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IPFS News Link • American History

Trampling on a Symbol of Liberty

• https://www.fff.org, by James Bovard

Those Colorado officials didn't know the meaning of "disruptive."

Thanks to savvy, thoughtful retorts by Jaiden's mother in a video showdown at the school, the incident spurred a fierce backlash around America. Less than a week later, the school district raised the white flag on its assault on the Gadsden flag.

The flag's real history

That flag, with its yellow background and coiled rattlesnake, helped rally Americans to vanquish the British Army and Navy almost 250 years ago. As the Encyclopedia Brittanica noted, "The rattlesnake symbol originated in the 1754 political cartoon "Join, or Die" published in Benjamin Franklin's Pennsylvania Gazette. The cartoon, which depicted the colonies divided as segments of a cut-up snake, exhorted the colonists to unite in the face of the French and Indian War (1754–63). The symbol was later used to represent unity during the Revolutionary War." The flag became one of the most iconic symbols of the American Revolution, venerated far and wide until recent years.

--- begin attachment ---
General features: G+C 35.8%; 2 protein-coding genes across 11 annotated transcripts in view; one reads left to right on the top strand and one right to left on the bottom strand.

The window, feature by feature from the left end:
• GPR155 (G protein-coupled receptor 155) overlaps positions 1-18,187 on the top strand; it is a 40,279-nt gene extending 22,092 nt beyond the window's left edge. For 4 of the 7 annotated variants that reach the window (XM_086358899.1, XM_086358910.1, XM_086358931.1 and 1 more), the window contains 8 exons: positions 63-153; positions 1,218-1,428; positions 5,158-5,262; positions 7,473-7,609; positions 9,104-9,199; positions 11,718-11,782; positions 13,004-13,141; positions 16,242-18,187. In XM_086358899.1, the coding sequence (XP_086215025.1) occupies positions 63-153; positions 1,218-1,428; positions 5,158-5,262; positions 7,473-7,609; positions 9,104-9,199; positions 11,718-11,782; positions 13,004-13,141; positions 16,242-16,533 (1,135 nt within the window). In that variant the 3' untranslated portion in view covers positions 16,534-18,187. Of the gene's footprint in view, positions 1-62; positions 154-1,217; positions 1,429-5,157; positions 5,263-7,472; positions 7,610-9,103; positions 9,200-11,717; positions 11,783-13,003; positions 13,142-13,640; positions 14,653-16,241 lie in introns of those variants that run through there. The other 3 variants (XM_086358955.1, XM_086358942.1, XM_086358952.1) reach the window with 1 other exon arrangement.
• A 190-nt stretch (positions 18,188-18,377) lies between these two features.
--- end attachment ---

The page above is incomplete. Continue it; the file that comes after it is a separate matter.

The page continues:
Where did the Gadsden flag go wrong? Tea Party activists waved the "Don't Tread on Me" banner during anti-Obama protests. According to the liberal media, regardless of Obama's oppressive, intrusive policies, any opposition to his presidency was automatically racist. Thus, the Gadsden flag was irrevocably tainted by association.

The Equal Employment Opportunity Commission added fuel to this fire:

On January 8, 2014, a U.S. Postal Service maintenance mechanic in Denver, Colorado filed a complaint of discrimination based on race (African American) and reprisal for prior EEO activity when: (1) beginning in the fall of 2013, a coworker repeatedly wore a cap to work with an insignia of a flag with a rattlesnake ready to strike and slogan "Don't Tread on Me," (2) the coworker continued to wear the cap after management had assured Complainant that they would tell the coworker not to, and (3) on September 2, 2013, a coworker photographed him on the work room floor without Complainant's consent. According to the federal sector process, that complaint was filed with the employing agency — the U.S. Postal Service.


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